Recycling on the Cosmic Scale

September 3, 2015 1:30 pm | by Greg Watry, Digital Reporter | Comments

The cycle of life and death continues on the cosmic scale above Earth. Using the MPG/ESO 2.2-m telescope at the La Silla Observatory, located on the outskirts of Chile’s Atacama Desert, the European Southern Observatory (ESO)’s Cosmic Gems program captured a stunning image of a cosmic nursery. The anything but quiet nursery is located within the gigantic nebula Gum 56, nicknamed the Prawn Nebula.


Feel the Electricity

September 3, 2015 11:20 am | by Lindsay Hock, Editor | Comments

A group of people form a huge circle. Every individual in the circle holds hands tightly. The last two people in the circle grasp a lightbulb tightly with their combined hands high up into the darkness so the rest of the circle can see. After a few seconds, the light bulb illuminates, blinking at first, but then offering a steady source of light.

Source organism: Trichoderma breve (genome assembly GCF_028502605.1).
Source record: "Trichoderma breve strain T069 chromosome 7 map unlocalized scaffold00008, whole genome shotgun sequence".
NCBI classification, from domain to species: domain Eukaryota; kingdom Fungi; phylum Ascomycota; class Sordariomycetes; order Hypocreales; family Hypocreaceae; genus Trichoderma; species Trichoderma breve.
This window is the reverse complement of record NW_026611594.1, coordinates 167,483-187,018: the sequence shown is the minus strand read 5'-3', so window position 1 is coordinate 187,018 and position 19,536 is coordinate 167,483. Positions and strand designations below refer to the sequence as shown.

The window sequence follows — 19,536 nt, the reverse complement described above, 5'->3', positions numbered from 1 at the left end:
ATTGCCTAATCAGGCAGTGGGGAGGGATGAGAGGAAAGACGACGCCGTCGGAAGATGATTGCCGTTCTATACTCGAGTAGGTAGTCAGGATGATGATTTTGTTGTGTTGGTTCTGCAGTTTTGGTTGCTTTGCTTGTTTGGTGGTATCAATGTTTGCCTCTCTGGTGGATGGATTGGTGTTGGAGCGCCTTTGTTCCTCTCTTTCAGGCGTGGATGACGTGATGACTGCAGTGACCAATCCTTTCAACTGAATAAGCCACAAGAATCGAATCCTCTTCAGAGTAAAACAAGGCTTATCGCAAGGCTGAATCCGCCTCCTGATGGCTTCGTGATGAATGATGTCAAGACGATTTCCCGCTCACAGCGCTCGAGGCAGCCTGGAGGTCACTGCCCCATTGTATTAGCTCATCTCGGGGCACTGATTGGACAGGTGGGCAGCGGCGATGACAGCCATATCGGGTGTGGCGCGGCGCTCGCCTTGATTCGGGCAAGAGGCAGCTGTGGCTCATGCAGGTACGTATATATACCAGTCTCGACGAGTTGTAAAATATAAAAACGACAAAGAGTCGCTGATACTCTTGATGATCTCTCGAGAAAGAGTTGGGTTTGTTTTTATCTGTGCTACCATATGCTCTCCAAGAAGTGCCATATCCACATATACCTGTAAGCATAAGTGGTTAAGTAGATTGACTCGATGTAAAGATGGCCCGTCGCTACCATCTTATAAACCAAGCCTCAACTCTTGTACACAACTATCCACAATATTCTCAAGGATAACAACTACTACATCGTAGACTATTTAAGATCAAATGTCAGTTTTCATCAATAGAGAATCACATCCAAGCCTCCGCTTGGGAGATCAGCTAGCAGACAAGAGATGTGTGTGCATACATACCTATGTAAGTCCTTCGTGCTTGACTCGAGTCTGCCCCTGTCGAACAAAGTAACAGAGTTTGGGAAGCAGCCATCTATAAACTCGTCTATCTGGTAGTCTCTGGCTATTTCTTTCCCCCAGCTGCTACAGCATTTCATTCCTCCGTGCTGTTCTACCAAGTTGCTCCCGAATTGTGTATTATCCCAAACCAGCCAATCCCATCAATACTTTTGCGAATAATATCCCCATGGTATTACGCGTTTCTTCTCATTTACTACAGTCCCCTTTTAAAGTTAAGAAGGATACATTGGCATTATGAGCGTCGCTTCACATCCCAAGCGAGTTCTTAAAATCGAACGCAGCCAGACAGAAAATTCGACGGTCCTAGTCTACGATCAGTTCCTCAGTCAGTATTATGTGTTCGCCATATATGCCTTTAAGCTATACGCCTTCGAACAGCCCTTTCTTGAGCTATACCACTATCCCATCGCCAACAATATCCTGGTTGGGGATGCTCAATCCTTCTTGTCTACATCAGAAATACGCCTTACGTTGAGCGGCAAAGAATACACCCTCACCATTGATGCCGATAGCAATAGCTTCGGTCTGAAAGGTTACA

Drug Protects Against Effects of Nuclear Radiation Poisoning

September 3, 2015 9:15 am | by Ryan Bushey, Associate Editor | Comments

A group of physicians have discovered a peptide called TP508 that may be able to prevent intestinal damage from severe radiation exposure. The study, led by researchers from the Univ. of Texas Medical Branch at Galveston (UTMB), was recently published in the journal Laboratory Investigation.


Wasp Venom Inhibits Cancer Growth

September 3, 2015 7:14 am | by Greg Watry, Digital Reporter | Comments

A Brazilian wasp’s venom may hold the key to fighting cancer. Polybia paulista, a social and aggressive wasp, fights against predators by producing a venom. However, the venom’s toxin, called Polybia-MP1, is a known cancer-fighting agent. Researchers from the Univ. of Leeds and São Paulo State Univ. described how the venom’s toxin kills cancer cells without harming normal cells in a paper in Biophysical Journal.


Boehringer Strikes Deal with Startup to Find Weight Loss Drug Targets

September 2, 2015 7:00 pm | by Ryan Bushey, Associate Editor | Comments

Boehringer Ingelheim announced on August 12 it would embark on another collaborative project with Circuit Therapeutics, a Menlo Park, California-based startup specializing in optogenetics. Both organizations will spend the next three years, “investigating metabolic disorders with the aim of developing novel medicines to improve the treatment of obesity and associated diseases,” according to Boehringer’s official statement.